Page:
The parents of a teenage boy who took his own life have condemned a Catholic priest who questioned whether their son would get to heaven while presiding over his funeral. The Catholic Archdiocese of Detroit expressed regret for the comments and said the Rev Don LaCuesta would not preach at funerals "for the foreseeable future". But the parents of Maison Hullibarger said they wanted the priest removed from his post for the heartbreak caused. "We wanted him to celebrate how Maison lived, not how he died," his mother, Linda Hullibarger, told The Detroit Free Press. Jeff Hullibarger added: "It was his time to tell everybody what he thought of suicide, (and) we couldn't believe what he was saying. “He was up there condemning our son, pretty much calling him a sinner. He wondered if he had repented enough to make it to heaven. He said 'suicide' upwards of six times. They said they met the priest ahead of the service at Our Lady of Mount Carmel Church in Temperance, Michigan, on December 8, setting out what they hoped to hear in a loving homily. However, the Catholic Church has traditionally taught that suicide was an unforgiveable sin. It has only been in recent years that the stance has softened to forgive suicide in situations of extreme stress. The Catholic Archdiocese of Detroit apologised and said Mr LaCuesta would be removed from funeral duties and given extra assistance. "We share the family’s grief at such a profound loss. Our hope is always to bring comfort into situations of great pain, through funeral services centered on the love and healing power of Christ," it said in a statement. "Unfortunately, that did not happen in this case. We understand that an unbearable situation was made even more difficult, and we are sorry."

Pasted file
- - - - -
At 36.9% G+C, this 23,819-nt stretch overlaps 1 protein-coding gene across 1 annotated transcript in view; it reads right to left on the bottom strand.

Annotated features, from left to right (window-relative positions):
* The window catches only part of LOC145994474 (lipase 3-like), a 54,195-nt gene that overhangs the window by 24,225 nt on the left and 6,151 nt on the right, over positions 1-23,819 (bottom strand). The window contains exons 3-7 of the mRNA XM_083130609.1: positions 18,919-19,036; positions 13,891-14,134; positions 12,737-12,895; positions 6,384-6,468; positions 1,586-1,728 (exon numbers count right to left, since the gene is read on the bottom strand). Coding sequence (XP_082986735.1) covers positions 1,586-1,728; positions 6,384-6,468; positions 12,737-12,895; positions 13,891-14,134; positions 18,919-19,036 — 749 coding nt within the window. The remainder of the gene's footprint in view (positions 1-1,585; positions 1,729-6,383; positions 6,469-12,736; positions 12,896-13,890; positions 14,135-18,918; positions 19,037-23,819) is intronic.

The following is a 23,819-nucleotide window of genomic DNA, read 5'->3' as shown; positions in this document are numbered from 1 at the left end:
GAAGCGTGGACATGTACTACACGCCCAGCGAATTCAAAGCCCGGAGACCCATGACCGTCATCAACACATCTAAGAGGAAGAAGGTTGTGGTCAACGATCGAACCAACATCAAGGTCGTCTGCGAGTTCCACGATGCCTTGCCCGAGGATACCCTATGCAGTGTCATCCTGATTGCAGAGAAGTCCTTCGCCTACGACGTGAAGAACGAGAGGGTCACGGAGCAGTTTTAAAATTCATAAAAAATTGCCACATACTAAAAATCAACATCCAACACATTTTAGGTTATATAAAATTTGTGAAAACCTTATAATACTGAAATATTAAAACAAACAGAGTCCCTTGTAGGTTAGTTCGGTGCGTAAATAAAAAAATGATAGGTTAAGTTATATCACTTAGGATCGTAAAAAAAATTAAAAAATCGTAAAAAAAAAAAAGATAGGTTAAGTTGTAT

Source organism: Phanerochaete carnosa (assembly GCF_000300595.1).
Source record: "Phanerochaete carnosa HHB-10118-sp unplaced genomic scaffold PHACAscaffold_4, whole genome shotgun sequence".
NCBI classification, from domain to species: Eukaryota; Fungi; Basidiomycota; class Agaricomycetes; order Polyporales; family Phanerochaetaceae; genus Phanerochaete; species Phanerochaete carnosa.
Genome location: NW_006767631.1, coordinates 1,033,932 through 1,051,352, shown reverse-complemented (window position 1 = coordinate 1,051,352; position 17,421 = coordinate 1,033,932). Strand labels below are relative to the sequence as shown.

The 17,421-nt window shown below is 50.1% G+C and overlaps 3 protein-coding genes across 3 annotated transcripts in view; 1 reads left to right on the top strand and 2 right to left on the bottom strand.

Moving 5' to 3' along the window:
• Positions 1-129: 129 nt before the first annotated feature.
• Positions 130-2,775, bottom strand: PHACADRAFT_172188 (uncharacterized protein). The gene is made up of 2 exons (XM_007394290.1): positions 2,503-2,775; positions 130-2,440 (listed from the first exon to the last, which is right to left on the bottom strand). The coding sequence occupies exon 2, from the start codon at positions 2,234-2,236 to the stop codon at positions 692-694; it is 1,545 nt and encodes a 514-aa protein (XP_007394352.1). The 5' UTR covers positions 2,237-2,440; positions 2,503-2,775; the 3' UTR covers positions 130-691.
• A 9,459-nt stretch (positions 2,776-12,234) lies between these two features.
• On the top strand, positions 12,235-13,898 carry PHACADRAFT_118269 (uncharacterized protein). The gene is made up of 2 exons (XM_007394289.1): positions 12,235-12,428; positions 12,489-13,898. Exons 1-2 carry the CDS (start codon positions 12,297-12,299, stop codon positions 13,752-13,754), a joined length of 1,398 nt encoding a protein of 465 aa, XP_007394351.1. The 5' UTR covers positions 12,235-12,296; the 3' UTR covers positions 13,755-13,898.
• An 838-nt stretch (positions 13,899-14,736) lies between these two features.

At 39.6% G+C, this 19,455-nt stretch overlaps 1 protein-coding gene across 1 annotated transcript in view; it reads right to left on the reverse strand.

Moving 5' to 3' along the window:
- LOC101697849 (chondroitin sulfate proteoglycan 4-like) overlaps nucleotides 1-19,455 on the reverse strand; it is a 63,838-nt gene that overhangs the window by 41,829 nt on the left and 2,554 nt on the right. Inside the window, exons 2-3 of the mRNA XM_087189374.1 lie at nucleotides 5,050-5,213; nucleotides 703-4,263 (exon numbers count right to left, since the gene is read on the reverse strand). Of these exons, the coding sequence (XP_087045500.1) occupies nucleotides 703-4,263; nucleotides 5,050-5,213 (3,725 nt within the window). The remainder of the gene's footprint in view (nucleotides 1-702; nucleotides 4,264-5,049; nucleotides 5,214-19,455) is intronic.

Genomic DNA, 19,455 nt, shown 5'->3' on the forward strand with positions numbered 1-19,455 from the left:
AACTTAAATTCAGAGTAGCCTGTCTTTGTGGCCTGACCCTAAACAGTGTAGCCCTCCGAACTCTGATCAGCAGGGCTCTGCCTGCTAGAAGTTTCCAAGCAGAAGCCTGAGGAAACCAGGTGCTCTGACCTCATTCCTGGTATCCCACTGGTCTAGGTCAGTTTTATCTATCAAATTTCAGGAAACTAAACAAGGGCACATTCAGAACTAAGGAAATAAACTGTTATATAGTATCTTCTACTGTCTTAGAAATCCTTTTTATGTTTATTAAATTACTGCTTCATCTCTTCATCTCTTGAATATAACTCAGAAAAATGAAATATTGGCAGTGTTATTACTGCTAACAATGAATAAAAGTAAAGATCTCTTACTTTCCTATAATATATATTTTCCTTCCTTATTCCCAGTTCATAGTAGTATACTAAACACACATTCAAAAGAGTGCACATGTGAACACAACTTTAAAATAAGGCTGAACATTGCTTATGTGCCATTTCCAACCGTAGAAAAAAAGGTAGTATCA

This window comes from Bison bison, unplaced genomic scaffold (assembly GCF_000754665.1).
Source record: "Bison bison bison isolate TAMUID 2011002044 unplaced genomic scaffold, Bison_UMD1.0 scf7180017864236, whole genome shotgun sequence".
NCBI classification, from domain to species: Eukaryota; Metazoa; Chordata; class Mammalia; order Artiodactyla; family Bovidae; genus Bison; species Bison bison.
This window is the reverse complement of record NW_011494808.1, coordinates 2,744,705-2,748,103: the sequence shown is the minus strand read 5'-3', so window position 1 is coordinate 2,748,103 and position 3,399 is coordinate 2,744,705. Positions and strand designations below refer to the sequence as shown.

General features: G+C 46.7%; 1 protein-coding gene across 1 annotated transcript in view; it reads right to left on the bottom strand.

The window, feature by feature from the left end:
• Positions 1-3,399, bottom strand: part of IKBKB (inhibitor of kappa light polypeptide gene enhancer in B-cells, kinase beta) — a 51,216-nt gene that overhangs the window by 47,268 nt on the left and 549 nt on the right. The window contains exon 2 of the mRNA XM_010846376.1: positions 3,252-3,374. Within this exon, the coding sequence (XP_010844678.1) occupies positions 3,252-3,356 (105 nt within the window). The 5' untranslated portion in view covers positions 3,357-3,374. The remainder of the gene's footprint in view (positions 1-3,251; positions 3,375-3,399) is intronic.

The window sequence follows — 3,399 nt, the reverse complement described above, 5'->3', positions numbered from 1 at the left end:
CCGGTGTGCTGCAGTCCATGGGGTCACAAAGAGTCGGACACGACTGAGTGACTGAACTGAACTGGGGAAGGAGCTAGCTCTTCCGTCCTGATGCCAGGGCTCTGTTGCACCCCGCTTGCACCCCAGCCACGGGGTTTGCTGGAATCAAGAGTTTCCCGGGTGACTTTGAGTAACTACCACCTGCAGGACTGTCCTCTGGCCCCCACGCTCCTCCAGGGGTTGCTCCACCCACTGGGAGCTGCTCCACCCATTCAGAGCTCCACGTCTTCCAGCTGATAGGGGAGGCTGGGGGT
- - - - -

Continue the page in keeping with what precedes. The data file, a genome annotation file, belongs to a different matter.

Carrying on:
The family of a 7-year-old Guatemalan girl who died in US Border Patrol custody is disputing an account from American officials who said she had not been given food or water for days. In a statement released by lawyers, the parents of Jakelin Caal said the girl had been given food and water and appeared to be in good health as she travelled through Mexico with her father, 29-year-old Nery Gilberto Caal Cuz. Border Patrol officials did not immediately respond to the family's comments. The family's statement was released on Saturday during a news conference in El Paso, Texas, at an immigrant shelter where Jakelin's father is staying. Her family did not attend and has asked for privacy. Jakelin and her father were seeking asylum in the US and were among a large group of migrants arrested on December 6 near a remote border crossing in New Mexico. Hours later they were placed on a bus to the nearest Border Patrol station, but Jakelin began vomiting and eventually stopped breathing. She later died at a Texas hospital. Border Patrol officials on Friday said agents did everything they could to save the girl but that she had not had food or water for days. They added that an initial screening showed no evidence of health problems, and that her father had signed a form indicating she was in good health. Claudia Maquin, 27, shows a photo of her daughter, Jakelin, at her home in Raxruha, Guatemala Credit: Oliver de Ros/AP But the family took issue with that form, which was in English, a language her father doesn't speak or read. He communicated with border agents in Spanish but he primarily speaks the Mayan Q'eqchi' language. "It is unacceptable for any government agency to have persons in custody sign documents in a language that they clearly do not understand," the statement said. Jakelin's family is urging authorities to conduct an "objective and thorough" investigation into the death and to determine whether officials met standards for the arrest and custody of children. A cause of death has not yet been released. A private prayer service was held in Texas on Friday so her father could see Jakelin's body before it is taken to Guatemala, said Ruben Garcia, director of the Annunciation House shelter where her father is staying. "All of us were moved by the depth of his faith and his trust that God's hand is in all of this," Garcia said. Family members in Guatemala said Caal decided to migrate with his favorite child to earn money he could send back home. Jakelin's mother and three siblings remained in San Antonio Secortez, a village of about 420 inhabitants.